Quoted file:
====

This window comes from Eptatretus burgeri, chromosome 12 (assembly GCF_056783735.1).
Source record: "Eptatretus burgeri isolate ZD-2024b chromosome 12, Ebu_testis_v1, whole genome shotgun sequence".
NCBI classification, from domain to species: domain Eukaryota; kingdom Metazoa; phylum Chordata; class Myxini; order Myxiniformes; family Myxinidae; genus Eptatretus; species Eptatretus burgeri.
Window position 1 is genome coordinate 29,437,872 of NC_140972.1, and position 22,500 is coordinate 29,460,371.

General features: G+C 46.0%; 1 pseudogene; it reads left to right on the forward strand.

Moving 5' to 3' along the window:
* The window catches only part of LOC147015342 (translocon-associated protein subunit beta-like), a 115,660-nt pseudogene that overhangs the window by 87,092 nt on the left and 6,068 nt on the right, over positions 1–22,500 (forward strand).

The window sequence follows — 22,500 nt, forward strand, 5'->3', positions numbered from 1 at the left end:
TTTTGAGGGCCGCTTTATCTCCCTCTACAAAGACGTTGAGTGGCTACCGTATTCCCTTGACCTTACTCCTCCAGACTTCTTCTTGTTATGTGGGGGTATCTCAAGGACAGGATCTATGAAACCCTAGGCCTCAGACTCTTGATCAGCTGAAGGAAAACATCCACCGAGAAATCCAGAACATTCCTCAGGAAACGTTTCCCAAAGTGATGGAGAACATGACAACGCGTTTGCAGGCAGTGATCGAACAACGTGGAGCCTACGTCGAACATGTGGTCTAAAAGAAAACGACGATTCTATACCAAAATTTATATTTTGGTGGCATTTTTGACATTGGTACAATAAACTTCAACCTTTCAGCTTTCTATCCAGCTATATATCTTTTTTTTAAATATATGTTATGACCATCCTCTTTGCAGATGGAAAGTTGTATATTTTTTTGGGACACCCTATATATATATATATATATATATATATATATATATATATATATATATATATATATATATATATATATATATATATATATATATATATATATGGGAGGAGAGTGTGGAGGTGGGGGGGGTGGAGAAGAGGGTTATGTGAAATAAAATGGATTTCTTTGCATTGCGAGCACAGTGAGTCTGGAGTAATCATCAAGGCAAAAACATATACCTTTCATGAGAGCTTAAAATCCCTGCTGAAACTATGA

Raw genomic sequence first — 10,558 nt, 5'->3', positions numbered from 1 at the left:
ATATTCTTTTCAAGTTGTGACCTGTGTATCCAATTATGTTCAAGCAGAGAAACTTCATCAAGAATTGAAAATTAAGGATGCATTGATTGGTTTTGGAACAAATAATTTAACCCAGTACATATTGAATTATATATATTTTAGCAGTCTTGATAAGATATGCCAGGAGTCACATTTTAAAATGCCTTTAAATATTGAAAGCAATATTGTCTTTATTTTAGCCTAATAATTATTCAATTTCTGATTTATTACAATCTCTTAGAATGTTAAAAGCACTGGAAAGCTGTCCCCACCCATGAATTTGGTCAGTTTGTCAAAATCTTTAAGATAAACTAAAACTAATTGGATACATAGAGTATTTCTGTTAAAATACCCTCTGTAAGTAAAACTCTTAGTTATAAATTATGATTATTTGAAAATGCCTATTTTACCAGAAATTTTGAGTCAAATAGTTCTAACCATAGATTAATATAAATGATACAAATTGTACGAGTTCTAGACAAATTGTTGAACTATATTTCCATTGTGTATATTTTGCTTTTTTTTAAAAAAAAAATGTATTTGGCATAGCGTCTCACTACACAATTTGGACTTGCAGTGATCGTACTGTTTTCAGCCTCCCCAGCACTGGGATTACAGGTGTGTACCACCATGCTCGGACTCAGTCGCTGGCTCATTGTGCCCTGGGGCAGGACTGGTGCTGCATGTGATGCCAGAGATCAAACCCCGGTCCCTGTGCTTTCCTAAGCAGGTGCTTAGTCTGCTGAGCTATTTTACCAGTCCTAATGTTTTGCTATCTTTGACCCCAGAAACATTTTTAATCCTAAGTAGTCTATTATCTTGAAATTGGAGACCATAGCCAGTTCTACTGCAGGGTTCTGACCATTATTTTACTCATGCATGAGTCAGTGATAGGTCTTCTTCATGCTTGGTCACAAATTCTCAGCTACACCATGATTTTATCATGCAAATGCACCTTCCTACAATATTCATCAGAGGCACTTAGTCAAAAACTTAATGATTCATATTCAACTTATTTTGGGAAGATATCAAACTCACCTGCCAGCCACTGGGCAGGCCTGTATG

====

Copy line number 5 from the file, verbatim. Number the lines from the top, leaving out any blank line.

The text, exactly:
General features: G+C 46.0%; 1 pseudogene; it reads left to right on the forward strand.